Email Newsletter Provider Comparison

email-newsletter-roundup-flatLast week, we mentioned some factors to look at when comparing email newsletter providers. So which email providers should you look at, and how do they compare?

Here are just a few of the more popular, reputable email newsletter platforms. Obviously, you’ll still need to take a look and see how well they fit with you and your organization.

(Just looking for a price comparison? Scroll down past all the write-ups below.)


Screen-Shot-2013-06-28-at-3.06.22-PM-190x190MailChimp has a reputation for being one of the simpler to use services out there. They also have one of the better free accounts. If you have less than 2,000 subscribers, you can send up to 12,000 emails a month for free. Many of our clients here at T&S never pay for MailChimp, and just continue to use their free account.

The company has a light-hearted approach toward business. Their mascot, Freddie, can be seen throughout the backend cracking jokes. While that is a feature you can disable, it shows you their business philosophy, which we can relate to here at T&S.

Constant Contact

Screen-Shot-2013-06-28-at-3.06.03-PM-190x190Constant Contactis one of the more popular email marketing companies. This is due in no small part to the fact that by default, their logo is displayed in the footer of every email their users send out.

They’ve begun purchasing other companies and offering more than just email marketing services. While some feel this dilutes their primary service, others appreciate the one-stop shop.

They let you try their plan free for 60 days with up to 100 contacts.


Screen-Shot-2013-06-28-at-3.05.52-PM-190x190AWeber is the provider we used before switching over to MailChimp. They always had fantastic customer service, and their capabilities were good as well.

Ultimately, we switched because MailChimp’s had a cleaner, simpler interface. Many of our clients choose to manage their email newsletters themselves, so that was important.

They don’t seem to have a free trial, but do offer  up to 500 subscribers and unlimited emails for just $1 for the first month, with a 30-day money back guarantee.


iContact provides both email marketing and social media marketing. Just like Constant Contact, this can be either an advantage or a disadvantage, depending on your point of view.

iContact does have a 30 day free trial. They claim it has no strings attached. I’m not sure if that means no limitations for that 30 days or not.


Emma is one of the smaller companies that made our list. They place an emphasis on clean, simple, and stylish email marketing. Both the front end and the back end of their website reflect that. They offer a free 30 day trial account.

Mad Mimi


Mad Mimi is another smaller provider. One of our clients speaks very highly of the company, and has had great experiences with their customer service.

Their free plan includes up to 2,500 contacts and you can send 2,500 emails. Since that’s slightly more than MailChimp allows, they’ve likely attracted some of the attention simply through the free plan.

Price Comparison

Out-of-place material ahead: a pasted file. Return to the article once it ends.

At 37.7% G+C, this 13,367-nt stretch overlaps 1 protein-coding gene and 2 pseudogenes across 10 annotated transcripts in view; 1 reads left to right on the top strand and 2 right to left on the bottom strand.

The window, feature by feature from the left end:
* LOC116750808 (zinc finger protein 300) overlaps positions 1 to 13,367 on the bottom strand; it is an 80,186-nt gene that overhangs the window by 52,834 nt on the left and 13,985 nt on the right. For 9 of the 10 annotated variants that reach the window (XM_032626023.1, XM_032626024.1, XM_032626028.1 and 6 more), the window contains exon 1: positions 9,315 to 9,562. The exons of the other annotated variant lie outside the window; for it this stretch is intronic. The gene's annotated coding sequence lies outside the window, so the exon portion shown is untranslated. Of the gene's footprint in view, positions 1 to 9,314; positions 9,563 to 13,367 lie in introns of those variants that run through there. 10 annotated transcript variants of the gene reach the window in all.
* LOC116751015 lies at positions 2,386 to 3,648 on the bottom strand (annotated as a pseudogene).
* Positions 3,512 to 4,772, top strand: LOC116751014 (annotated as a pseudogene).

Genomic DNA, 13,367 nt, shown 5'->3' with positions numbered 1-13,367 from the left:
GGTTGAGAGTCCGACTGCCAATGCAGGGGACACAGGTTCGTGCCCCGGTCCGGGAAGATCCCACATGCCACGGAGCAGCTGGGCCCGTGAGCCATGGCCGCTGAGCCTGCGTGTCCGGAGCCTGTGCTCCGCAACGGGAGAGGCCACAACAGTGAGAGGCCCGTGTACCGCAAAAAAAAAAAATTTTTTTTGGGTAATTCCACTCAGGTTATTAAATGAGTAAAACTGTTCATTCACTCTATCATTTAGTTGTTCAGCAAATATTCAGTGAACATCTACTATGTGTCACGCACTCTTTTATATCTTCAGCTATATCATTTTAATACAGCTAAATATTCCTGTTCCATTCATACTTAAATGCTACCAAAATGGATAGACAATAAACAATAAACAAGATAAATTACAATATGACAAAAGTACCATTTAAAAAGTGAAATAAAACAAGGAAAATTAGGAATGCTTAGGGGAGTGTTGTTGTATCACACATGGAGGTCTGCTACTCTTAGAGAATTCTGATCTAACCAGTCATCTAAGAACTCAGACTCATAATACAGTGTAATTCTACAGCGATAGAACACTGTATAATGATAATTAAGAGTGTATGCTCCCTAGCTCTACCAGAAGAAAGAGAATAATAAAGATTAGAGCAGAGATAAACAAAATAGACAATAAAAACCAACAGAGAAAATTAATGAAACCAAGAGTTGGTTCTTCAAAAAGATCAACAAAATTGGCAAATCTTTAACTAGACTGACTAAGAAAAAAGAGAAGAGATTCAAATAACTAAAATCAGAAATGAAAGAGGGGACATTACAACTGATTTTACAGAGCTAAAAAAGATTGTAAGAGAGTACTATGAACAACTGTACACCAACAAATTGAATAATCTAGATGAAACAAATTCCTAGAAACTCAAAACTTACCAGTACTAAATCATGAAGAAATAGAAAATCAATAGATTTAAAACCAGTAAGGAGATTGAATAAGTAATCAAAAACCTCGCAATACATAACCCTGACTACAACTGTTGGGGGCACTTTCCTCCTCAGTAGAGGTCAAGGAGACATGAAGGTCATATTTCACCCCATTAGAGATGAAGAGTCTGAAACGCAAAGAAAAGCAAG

Here’s a break-down of some popular email services. I’ve simplified it a bit so you can actually compare apples to apples.

Subscribers MailChimp Constant Contact AWeber iContact Emma Mad Mimi
500 $10.00 $15.00 $19.00 $14.00 na $10.00
1000 $15.00 $30.00 $29.00 $19.00 $30.00 $12.00
2500 $30.00 $30.00 $29.00 $29.00 $45.00 $16.00
5000 $50.00 $50.00 $49.00 $47.00 $70.00 $27.00
10000 $75.00 $75.00 $69.00 $74.00 $85.00 $42.00

One provider above, iContact, actually offers a plan for just 250 subscribers. All providers also offer plans over 10,000, but most have you contact them for a quote.


    • That’s definitely another option. Personally, I’ve found the interfaces those companies provide to not be as easy to use as some of these options, but that’s definitely a matter of opinion.

  1. Thank you Tim for sharing this helpful email newsletter provider comparison. It helped me boil down the options and understand what is the best option for me.

  2. Thanks for the list Tim, another service getting a lot of attention is for its prices based on number of emails sent per month

  3. Interesting list Tim. Some providers are definitely new to me. I currently use mailchimp but can never get my newsletters to arrive in the google primary tab, whereas I notice aweber more frequently lands there.

    Got any ideas about this. It would definitely be interested to hear them!

    • Thanks, Elle! Glad you found the list useful. As I understand it, the more subscribers that drag your emails manually into the Primary tab in Gmail, the more often it will show up there for others. If you have a team of VIP subscribers set up in MailChimp, you might see if they’re willing to help you with this. You can share MailChimp’s official instructions with them:

  4. I am using free Mailerlite version. It has easy and simple interface + good features such as landing pages, autoresend function and so on. I miss these features in some packages of other newsletter providers. Do you have an opinion about this provider in comparison with the ones listed in the article?

    • Hi Rikke! I don’t have any experience with MailerLite. Looks like as far as pricing goes, they’re pretty comparable (and even a bit cheaper) than the other ones listed in the article. Naturally, features will vary a bit from provider to provider, so if you like the features MailerLite has, I say stay with them! It’s hard to argue with a free plan that fits your needs. 🙂

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